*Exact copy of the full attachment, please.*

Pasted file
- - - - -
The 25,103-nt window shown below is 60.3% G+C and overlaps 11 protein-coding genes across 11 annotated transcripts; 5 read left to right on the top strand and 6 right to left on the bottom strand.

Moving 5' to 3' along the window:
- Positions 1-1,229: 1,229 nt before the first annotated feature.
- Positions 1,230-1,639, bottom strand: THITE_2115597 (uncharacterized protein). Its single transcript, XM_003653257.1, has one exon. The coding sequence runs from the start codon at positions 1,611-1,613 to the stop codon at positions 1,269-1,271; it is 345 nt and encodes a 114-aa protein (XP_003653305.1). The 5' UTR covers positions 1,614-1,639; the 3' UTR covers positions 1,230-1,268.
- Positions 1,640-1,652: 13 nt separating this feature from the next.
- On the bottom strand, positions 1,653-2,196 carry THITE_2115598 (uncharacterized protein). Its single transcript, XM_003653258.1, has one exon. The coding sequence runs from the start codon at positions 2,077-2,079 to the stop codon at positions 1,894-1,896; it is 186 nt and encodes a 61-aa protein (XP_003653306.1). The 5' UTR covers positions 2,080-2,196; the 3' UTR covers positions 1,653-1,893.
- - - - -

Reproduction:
The 25,103-nt window shown below is 60.3% G+C and overlaps 11 protein-coding genes across 11 annotated transcripts; 5 read left to right on the top strand and 6 right to left on the bottom strand.

Moving 5' to 3' along the window:
- Positions 1-1,229: 1,229 nt before the first annotated feature.
- Positions 1,230-1,639, bottom strand: THITE_2115597 (uncharacterized protein). Its single transcript, XM_003653257.1, has one exon. The coding sequence runs from the start codon at positions 1,611-1,613 to the stop codon at positions 1,269-1,271; it is 345 nt and encodes a 114-aa protein (XP_003653305.1). The 5' UTR covers positions 1,614-1,639; the 3' UTR covers positions 1,230-1,268.
- Positions 1,640-1,652: 13 nt separating this feature from the next.
- On the bottom strand, positions 1,653-2,196 carry THITE_2115598 (uncharacterized protein). Its single transcript, XM_003653258.1, has one exon. The coding sequence runs from the start codon at positions 2,077-2,079 to the stop codon at positions 1,894-1,896; it is 186 nt and encodes a 61-aa protein (XP_003653306.1). The 5' UTR covers positions 2,080-2,196; the 3' UTR covers positions 1,653-1,893.